The value of umbilical cord blood for predicting morbidity and mortality in preterm infants is less clear. As in term infants, Victory et al demonstrated a relationship between increasing metabolic acidosis and adverse outcomes in a large cohort of preterm and very preterm infants (32–36 weeks and 25–32 weeks, respectively).64 Hibbard et al found that very low birthweight infants who survived had higher umbilical arterial pH than those who did not survive.65 Tejani and Verma demonstrated similar findings in low birthweight infants (<2000 g) for mortality, and also found a weak inverse association between umbilical artery pH and risk of respiratory distress syndrome.66 Beeby et al found that any association between umbilical artery pH and neonatal morbidity was negated when adjusting for other risk factors such as gestation and birthweight.67
In a retrospective study of extremely low birthweight infants, Gaudier et al showed that condition of the neonate at birth, evaluated by a low 1‐min or 5‐min Apgar score (<4 and <7, respectively) was a better predictor of survival, adjusted for gestation, than any individual cord blood measurement.68 This is perhaps not surprising, as the Apgar scores are substantially influenced by whether or not any resuscitative measures are implemented and whether these are performed effectively. However, in an earlier study involving essentially the same cohort, the same authors demonstrated that in those who survived, the risk of neurosensory impairment was independently predicted by cord arterial metabolic acidosis, when adjusted for gestation, weight and other confounding variables. The odds ratio (95% CI) of major neurosensory impairment for pH <7.05 was 6.48 (1.1 to 37.4) and for bicarbonate 14 mEq/l was 14.2 (1.8 to 112.8).69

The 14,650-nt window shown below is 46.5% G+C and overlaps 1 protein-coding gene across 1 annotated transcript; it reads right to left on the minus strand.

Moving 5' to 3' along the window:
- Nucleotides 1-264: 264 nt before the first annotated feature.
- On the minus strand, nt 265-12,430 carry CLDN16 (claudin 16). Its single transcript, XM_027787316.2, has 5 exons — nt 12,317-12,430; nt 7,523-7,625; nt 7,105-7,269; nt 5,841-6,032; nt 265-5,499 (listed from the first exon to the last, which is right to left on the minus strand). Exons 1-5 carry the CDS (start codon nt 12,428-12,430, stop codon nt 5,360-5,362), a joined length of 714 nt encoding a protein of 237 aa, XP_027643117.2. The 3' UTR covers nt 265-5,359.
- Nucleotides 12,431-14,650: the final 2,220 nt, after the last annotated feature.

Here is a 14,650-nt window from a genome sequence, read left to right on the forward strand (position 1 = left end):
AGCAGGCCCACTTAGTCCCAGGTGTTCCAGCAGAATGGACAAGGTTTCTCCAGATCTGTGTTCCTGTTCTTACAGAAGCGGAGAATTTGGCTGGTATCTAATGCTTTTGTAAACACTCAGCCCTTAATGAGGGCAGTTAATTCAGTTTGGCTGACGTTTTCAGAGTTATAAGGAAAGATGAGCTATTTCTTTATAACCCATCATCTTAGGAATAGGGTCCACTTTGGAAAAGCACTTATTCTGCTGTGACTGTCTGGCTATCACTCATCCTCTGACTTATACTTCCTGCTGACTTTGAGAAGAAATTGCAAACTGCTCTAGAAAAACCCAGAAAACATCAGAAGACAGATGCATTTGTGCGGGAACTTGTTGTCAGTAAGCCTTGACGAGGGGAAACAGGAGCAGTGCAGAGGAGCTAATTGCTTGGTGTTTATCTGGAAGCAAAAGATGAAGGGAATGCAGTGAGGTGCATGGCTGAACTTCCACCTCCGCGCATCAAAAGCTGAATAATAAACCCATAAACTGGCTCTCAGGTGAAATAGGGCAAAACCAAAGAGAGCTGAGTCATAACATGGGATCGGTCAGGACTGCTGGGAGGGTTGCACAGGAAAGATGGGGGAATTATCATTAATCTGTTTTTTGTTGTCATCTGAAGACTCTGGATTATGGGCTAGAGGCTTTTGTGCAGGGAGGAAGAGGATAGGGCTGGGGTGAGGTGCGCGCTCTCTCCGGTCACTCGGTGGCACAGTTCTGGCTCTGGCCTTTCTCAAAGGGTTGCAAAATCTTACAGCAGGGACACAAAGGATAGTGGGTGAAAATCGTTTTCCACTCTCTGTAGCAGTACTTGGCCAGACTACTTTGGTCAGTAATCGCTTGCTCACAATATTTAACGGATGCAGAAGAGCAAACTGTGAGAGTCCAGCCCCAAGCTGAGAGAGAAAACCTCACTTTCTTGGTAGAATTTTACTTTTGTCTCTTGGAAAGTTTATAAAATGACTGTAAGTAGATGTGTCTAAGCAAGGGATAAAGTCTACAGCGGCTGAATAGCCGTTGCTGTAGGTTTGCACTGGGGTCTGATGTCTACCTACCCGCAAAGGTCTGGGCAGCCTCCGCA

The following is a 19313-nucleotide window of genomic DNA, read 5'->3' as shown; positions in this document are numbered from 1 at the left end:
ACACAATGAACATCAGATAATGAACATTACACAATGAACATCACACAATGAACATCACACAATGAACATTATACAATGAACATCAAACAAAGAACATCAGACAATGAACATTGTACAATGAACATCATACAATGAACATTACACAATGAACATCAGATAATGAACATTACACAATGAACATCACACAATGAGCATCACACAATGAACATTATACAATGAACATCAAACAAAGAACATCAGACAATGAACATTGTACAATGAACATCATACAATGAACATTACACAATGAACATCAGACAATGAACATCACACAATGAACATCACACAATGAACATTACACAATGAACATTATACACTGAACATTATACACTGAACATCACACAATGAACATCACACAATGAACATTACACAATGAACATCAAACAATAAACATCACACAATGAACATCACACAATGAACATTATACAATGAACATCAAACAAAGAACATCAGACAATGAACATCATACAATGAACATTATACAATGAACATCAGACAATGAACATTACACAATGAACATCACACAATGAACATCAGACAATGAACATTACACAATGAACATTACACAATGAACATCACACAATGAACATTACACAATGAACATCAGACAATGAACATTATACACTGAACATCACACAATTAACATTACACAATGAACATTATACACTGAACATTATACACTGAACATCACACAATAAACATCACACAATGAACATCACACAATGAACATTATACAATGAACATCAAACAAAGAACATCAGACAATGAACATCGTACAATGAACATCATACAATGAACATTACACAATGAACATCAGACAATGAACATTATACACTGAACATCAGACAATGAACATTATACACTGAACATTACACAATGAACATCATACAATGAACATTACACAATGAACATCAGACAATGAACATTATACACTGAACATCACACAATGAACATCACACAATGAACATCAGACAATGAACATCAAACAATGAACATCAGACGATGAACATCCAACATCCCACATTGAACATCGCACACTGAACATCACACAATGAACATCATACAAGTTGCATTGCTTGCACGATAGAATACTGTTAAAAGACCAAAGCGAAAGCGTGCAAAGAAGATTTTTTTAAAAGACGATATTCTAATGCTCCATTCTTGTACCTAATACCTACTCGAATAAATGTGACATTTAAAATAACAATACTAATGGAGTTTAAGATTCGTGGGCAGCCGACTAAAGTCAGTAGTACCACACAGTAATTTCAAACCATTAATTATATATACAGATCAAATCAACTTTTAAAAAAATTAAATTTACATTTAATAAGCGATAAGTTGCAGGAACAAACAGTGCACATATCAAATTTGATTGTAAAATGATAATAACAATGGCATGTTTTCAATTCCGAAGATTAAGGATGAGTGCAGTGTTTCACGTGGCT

Lactate is now routinely measured by many blood gas analysers. Because it only sparingly crosses the placenta lactate measured in umbilical cord blood samples is almost entirely fetal in origin.70 Umbilical cord lactate has been shown to correlate with both pH and base excess.71 In a study of 4045 cord samples, Westgren et al showed that lactate was similar to both pH and base excess in its ability to predict low Apgar scores, and other selected short‐term morbidities.72 A cut‐off of the 95th centile (value not given) predicted mortality with a sensitivity of 43% and specificity of 95%. Chou et al studied the additional benefits of using pyruvate in combination with lactate to predict outcomes.73 Lactate is oxidised to pyruvate once adequate cellular oxygenation is restored. In a study of high‐risk infants born at term and preterm, they demonstrated that a combination of high lactate (>4.1 mmol/l) and high lactate/pyruvate ratio (>22) predicted neonatal encephalopathy with a sensitivity of 100% and specificity of 95.4%. The ability to predict long‐term outcomes correctly, such as abnormal development and death was below 50%. Since most mild and moderate encephalopathy resolves without sequelae, very large studies would be needed to examine these outcomes meaningfully.
Umbilical cord blood gas analysis is recommended in all high‐risk deliveries and is performed after all deliveries in some centres. For optimal interpretation paired umbilical arterial and venous samples should be taken soon after birth from a segment of cord that has been doubly clamped to isolate it from the placenta. Low cord pH in infants who are vigorous at birth and free of cardiopulmonary compromise does not indicate an increased risk of adverse outcome. Infants with pH <7.0 at birth who are not vigorous are at high risk of adverse outcome. Identification of infants at risk of encephalopathy is especially important now that early intervention is being considered. Analysis of paired arterial and venous specimens can give insights into the aetiology of the acidosis. In combination with other clinical information, normal paired arterial and venous cord blood gas results can usually provide a robust defence against a suggestion that an infant had an intrapartum hypoxic‐ischaemic event.
Competing interests: B J Stenson is one of the editors of Archives of Disease in Childhood. He has also acted as an expert witness in medicolegal cases.